Fosse Locks

Well we ended up spending four days, moored in the pound between Locks 29 and 30 on the Hatton flight. This allowed the crew to jump ship, and go home over the bank holiday weekend, whilst me and four legs did some maintenance tasks. The pound we were in, whilst the longest on the flight, must also have been the leakiest. Several times a day, the water level would drop significantly exposing the propeller, and the water coming down the flight, was unable to keep pace with the water leaking out. Fortunately we must have been directly over a large area of silt, because even when the water dropped, the boat did not tilt much as it rested on the bottom.

The crew returned yesterday, so this morning we headed off down the flight. We also had another reason for moving. Last night the furry crew, inadvertently stepped on his ball and hurt himself. That will teach him to leave his toys laying about. We thought initially he had twisted something, but what he had actually done, was to rip out part of his claw, ouch. We had bandaged it up and stuck a boot on it, but we needed to get him to a vet, so our wallet could be emptied.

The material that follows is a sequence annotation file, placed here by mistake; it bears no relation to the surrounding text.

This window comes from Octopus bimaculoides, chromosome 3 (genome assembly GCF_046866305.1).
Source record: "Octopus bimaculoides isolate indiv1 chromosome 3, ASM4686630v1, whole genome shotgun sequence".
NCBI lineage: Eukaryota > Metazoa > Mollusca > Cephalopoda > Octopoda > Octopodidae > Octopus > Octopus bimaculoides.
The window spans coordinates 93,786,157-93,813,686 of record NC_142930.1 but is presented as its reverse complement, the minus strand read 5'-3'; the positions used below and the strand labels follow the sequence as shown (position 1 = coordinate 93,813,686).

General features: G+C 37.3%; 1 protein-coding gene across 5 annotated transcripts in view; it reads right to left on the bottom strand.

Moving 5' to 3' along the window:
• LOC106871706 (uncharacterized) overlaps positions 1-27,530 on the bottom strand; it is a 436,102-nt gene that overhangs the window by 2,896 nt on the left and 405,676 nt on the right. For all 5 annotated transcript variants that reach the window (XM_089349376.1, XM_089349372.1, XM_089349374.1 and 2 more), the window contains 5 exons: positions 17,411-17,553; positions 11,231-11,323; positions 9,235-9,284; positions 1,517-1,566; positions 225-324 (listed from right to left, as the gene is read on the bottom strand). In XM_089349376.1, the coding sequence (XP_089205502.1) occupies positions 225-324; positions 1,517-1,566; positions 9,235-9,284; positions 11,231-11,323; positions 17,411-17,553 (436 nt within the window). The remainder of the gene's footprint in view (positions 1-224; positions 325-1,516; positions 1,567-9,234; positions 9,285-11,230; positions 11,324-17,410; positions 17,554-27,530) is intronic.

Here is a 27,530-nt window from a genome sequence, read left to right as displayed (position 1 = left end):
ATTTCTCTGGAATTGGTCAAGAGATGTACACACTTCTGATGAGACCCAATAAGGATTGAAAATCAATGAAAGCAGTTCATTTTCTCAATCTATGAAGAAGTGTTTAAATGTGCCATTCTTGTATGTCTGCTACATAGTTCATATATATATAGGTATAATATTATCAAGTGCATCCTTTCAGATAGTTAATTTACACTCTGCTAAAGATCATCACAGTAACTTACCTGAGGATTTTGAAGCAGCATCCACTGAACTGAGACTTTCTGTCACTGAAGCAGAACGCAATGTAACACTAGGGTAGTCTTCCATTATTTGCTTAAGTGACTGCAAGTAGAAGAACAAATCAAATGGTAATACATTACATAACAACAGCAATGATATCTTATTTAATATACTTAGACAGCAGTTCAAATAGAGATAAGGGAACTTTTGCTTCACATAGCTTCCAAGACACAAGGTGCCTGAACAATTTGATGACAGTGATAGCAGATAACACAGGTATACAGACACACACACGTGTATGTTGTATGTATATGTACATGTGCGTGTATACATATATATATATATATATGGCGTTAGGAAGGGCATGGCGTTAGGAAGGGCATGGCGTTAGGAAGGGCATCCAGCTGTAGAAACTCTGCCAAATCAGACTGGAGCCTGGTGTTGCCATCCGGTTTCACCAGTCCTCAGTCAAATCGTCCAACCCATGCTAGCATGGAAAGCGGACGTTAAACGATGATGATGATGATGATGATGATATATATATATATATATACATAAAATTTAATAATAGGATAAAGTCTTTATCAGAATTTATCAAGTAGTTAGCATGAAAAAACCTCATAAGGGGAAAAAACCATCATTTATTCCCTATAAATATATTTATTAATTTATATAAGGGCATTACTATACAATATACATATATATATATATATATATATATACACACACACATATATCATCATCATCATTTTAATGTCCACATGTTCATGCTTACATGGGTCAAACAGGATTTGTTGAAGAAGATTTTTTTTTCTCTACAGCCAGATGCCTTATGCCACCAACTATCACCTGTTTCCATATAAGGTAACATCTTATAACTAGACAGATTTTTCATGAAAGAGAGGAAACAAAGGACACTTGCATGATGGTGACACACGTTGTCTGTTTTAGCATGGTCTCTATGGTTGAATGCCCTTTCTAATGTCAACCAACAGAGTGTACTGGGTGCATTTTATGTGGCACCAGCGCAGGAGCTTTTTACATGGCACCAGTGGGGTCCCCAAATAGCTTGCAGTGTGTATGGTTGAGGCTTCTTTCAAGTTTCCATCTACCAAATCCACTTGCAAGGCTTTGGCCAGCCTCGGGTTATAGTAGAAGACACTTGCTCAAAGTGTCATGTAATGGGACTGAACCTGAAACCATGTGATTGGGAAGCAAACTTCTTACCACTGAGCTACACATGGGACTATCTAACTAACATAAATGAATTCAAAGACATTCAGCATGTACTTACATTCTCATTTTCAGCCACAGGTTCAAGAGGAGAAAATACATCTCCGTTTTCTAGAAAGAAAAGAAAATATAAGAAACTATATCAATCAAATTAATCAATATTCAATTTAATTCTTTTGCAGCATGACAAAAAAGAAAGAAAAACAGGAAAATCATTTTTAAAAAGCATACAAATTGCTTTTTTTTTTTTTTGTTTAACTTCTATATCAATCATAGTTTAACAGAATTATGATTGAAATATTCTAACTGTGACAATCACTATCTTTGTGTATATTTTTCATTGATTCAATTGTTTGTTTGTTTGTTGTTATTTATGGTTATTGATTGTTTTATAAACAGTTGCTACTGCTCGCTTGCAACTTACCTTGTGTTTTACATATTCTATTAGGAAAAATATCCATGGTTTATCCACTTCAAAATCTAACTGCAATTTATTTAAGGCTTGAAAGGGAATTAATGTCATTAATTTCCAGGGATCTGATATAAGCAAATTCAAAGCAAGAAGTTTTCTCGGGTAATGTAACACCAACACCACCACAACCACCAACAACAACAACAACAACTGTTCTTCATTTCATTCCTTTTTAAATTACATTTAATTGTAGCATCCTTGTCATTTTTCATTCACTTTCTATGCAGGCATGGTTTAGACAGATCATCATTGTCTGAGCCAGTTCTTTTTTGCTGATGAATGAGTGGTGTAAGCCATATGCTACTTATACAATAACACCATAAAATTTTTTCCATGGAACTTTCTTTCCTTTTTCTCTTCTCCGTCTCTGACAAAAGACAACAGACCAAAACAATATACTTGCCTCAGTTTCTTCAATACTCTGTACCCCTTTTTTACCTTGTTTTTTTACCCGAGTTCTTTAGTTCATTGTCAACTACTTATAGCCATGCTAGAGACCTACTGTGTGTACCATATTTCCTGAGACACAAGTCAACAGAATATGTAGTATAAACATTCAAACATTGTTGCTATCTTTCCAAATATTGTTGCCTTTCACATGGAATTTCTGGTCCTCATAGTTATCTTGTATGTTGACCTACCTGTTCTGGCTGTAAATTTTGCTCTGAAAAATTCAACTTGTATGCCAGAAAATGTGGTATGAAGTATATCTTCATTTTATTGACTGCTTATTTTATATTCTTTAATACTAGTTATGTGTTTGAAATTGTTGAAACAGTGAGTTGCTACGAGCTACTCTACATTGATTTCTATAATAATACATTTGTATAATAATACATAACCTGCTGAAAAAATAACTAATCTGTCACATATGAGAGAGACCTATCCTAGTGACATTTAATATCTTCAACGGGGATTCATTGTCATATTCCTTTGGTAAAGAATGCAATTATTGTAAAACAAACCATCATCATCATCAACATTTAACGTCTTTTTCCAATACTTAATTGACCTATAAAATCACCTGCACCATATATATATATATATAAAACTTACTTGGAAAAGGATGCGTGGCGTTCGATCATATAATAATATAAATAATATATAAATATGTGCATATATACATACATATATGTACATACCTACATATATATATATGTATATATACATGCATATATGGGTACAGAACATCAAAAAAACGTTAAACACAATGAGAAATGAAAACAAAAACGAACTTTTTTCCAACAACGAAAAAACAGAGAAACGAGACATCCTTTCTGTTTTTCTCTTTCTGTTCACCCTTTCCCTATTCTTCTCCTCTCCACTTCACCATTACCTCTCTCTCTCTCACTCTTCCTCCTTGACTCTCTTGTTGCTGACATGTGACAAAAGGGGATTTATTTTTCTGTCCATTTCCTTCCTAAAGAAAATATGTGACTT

We descended the remaining four Locks of Hatton, then the two Cape Locks. A short distance further on, we stopped at Emscote. First a visit to the vets, who were very friendly. Four legs had his toe frozen with some spray, and then the partially removed claw, was fully removed with a quick tug, ouch again. So clawless, with some antiseptic solution, manuka honey to aid healing, antibiotics to prevent an infection building, and pain killers we were done. If only humans could receive such speedy and detailed treatment. Now he has to keep it covered when out and about, so he has borrowed a blue sock.

The wounded soldier, with blue sock